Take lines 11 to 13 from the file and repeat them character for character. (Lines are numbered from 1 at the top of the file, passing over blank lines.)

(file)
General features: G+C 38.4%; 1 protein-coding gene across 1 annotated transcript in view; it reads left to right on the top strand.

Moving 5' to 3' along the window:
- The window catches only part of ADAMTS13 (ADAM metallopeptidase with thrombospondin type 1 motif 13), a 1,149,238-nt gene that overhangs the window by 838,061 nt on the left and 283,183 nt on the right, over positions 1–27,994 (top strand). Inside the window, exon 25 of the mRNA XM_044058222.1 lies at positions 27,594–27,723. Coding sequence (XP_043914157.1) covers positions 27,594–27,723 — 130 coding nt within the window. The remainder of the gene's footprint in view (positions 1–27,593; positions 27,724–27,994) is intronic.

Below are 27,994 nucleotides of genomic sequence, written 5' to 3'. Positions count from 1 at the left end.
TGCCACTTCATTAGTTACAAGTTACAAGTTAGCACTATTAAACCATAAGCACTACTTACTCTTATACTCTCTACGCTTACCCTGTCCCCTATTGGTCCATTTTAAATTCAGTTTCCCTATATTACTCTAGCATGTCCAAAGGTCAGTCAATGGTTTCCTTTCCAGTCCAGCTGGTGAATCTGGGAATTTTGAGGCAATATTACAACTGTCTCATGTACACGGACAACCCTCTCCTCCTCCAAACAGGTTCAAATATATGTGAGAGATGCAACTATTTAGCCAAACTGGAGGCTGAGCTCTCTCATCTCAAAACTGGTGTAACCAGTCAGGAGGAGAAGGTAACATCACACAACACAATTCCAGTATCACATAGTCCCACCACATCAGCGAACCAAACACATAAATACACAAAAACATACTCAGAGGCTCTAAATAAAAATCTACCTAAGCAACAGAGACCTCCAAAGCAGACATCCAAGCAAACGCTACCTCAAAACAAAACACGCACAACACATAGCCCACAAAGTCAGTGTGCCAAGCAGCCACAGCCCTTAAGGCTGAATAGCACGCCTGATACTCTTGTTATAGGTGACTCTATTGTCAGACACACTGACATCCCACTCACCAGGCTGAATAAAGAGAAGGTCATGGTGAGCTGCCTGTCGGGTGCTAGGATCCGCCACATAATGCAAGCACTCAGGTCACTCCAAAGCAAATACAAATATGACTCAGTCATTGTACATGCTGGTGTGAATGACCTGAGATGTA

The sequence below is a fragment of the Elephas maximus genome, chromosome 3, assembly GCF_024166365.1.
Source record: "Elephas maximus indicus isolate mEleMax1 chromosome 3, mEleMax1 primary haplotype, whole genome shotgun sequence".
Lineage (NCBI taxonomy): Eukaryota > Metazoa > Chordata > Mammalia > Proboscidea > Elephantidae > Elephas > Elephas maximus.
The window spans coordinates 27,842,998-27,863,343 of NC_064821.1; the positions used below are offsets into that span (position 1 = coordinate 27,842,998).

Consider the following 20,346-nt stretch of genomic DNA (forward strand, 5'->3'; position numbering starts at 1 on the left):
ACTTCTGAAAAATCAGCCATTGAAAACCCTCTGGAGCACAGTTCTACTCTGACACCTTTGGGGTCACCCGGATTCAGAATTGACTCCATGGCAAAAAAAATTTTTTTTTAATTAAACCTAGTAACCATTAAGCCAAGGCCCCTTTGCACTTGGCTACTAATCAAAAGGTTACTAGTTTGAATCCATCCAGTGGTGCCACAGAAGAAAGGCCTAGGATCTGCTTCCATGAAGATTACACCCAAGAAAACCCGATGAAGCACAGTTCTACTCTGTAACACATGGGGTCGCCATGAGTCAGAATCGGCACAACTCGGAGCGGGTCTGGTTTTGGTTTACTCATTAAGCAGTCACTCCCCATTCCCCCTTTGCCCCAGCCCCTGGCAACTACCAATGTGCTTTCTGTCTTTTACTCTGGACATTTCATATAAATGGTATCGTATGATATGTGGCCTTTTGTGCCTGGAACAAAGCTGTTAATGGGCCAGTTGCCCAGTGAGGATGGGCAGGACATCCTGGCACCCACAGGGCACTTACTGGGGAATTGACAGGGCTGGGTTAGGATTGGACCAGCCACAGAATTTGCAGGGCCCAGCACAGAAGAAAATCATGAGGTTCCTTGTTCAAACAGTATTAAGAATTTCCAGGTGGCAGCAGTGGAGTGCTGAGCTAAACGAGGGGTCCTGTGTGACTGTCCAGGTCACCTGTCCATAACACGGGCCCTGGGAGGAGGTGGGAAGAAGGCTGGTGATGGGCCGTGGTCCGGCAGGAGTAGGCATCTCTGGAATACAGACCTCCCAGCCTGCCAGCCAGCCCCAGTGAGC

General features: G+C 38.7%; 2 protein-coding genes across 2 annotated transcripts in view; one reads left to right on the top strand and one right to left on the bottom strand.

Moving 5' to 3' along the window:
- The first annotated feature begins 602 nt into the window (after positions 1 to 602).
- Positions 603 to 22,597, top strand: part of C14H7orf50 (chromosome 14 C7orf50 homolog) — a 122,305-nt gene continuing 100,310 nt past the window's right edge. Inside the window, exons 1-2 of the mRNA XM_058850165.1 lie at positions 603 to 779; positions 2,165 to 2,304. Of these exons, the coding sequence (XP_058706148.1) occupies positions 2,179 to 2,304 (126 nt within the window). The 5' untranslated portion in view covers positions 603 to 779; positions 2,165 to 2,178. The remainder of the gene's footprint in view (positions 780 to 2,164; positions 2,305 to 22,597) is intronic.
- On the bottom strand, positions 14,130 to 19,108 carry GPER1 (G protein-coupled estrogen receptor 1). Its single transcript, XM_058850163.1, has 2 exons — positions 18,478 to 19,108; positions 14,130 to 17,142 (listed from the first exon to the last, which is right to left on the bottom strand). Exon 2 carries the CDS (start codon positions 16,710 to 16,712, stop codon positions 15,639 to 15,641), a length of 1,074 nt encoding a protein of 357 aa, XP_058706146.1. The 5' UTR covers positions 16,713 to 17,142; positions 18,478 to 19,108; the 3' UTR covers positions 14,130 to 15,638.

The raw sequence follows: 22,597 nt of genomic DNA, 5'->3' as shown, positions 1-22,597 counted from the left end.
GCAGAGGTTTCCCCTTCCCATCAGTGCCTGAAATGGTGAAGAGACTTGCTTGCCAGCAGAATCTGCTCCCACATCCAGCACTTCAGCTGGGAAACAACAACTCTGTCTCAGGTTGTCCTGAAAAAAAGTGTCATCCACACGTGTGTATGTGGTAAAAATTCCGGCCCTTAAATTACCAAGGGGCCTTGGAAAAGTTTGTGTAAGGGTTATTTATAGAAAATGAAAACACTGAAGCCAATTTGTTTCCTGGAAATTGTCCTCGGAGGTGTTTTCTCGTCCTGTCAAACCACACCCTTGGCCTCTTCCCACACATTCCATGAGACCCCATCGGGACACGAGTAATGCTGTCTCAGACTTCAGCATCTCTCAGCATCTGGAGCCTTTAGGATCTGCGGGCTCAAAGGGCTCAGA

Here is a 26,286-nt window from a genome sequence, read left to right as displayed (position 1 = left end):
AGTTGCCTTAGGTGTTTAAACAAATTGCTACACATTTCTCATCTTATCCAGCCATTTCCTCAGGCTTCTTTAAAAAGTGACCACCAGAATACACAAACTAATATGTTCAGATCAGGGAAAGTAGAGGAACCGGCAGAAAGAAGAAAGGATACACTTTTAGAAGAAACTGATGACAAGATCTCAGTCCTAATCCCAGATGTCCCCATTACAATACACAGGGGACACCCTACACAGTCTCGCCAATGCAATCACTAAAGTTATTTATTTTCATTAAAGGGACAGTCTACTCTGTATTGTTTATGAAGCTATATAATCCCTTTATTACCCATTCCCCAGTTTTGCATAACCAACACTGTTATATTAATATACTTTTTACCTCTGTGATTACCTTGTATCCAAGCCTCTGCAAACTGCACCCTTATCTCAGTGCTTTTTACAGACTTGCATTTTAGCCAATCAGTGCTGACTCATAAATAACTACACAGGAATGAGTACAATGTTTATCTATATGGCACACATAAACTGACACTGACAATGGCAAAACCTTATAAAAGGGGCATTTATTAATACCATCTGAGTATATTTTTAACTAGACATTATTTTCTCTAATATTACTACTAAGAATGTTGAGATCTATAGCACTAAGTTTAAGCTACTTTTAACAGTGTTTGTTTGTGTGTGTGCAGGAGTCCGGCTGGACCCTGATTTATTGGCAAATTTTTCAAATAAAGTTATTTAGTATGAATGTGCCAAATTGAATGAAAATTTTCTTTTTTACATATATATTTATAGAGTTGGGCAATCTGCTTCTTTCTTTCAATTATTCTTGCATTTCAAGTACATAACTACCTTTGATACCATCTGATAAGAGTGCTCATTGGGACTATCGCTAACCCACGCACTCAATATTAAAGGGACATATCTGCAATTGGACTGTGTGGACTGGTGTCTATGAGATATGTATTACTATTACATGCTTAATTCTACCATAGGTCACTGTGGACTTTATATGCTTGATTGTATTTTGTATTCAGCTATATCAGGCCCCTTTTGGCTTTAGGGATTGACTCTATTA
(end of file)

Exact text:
ACTTCTGAAAAATCAGCCATTGAAAACCCTCTGGAGCACAGTTCTACTCTGACACCTTTGGGGTCACCCGGATTCAGAATTGACTCCATGGCAAAAAAAATTTTTTTTTAATTAAACCTAGTAACCATTAAGCCAAGGCCCCTTTGCACTTGGCTACTAATCAAAAGGTTACTAGTTTGAATCCATCCAGTGGTGCCACAGAAGAAAGGCCTAGGATCTGCTTCCATGAAGATTACACCCAAGAAAACCCGATGAAGCACAGTTCTACTCTGTAACACATGGGGTCGCCATGAGTCAGAATCGGCACAACTCGGAGCGGGTCTGGTTTTGGTTTACTCATTAAGCAGTCACTCCCCATTCCCCCTTTGCCCCAGCCCCTGGCAACTACCAATGTGCTTTCTGTCTTTTACTCTGGACATTTCATATAAATGGTATCGTATGATATGTGGCCTTTTGTGCCTGGAACAAAGCTGTTAATGGGCCAGTTGCCCAGTGAGGATGGGCAGGACATCCTGGCACCCACAGGGCACTTACTGGGGAATTGACAGGGCTGGGTTAGGATTGGACCAGCCACAGAATTTGCAGGGCCCAGCACAGAAGAAAATCATGAGGTTCCTTGTTCAAACAGTATTAAGAATTTCCAGGTGGCAGCAGTGGAGTGCTGAGCTAAACGAGGGGTCCTGTGTGACTGTCCAGGTCACCTGTCCATAACACGGGCCCTGGGAGGAGGTGGGAAGAAGGCTGGTGATGGGCCGTGGTCCGGCAGGAGTAGGCATCTCTGGAATACAGACCTCCCAGCCTGCCAGCCAGCCCCAGTGAGC

General features: G+C 38.7%; 2 protein-coding genes across 2 annotated transcripts in view; one reads left to right on the top strand and one right to left on the bottom strand.

Moving 5' to 3' along the window: